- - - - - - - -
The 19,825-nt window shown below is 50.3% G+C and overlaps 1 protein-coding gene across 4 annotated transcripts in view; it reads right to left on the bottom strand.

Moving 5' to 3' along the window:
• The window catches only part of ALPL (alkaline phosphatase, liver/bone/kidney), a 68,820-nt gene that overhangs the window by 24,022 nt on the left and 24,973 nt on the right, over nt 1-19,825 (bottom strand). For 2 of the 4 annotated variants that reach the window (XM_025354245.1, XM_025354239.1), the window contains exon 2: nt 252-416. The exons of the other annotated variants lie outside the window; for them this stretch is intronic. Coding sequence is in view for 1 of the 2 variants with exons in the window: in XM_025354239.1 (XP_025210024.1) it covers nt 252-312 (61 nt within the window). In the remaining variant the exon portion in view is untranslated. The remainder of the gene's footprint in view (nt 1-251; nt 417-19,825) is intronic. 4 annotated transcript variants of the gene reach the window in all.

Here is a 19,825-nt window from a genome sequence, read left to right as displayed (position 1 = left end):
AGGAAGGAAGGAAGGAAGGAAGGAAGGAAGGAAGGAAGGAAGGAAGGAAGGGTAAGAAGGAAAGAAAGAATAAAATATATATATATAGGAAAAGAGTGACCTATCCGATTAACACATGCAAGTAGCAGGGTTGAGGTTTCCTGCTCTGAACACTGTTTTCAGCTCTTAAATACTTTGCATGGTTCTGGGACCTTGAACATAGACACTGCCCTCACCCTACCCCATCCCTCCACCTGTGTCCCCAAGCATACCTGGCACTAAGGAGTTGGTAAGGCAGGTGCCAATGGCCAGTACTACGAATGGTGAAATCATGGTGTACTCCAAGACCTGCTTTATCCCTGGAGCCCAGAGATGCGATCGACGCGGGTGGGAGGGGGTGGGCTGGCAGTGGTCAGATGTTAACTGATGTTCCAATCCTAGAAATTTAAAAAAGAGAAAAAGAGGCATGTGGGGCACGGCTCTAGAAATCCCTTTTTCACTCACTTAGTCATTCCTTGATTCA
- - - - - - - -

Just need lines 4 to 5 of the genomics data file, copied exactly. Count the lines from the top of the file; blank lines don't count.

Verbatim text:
Here is a 19,825-nt window from a genome sequence, read left to right as displayed (position 1 = left end):
AGGAAGGAAGGAAGGAAGGAAGGAAGGAAGGAAGGAAGGAAGGAAGGAAGGGTAAGAAGGAAAGAAAGAATAAAATATATATATATAGGAAAAGAGTGACCTATCCGATTAACACATGCAAGTAGCAGGGTTGAGGTTTCCTGCTCTGAACACTGTTTTCAGCTCTTAAATACTTTGCATGGTTCTGGGACCTTGAACATAGACACTGCCCTCACCCTACCCCATCCCTCCACCTGTGTCCCCAAGCATACCTGGCACTAAGGAGTTGGTAAGGCAGGTGCCAATGGCCAGTACTACGAATGGTGAAATCATGGTGTACTCCAAGACCTGCTTTATCCCTGGAGCCCAGAGATGCGATCGACGCGGGTGGGAGGGGGTGGGCTGGCAGTGGTCAGATGTTAACTGATGTTCCAATCCTAGAAATTTAAAAAAGAGAAAAAGAGGCATGTGGGGCACGGCTCTAGAAATCCCTTTTTCACTCACTTAGTCATTCCTTGATTCA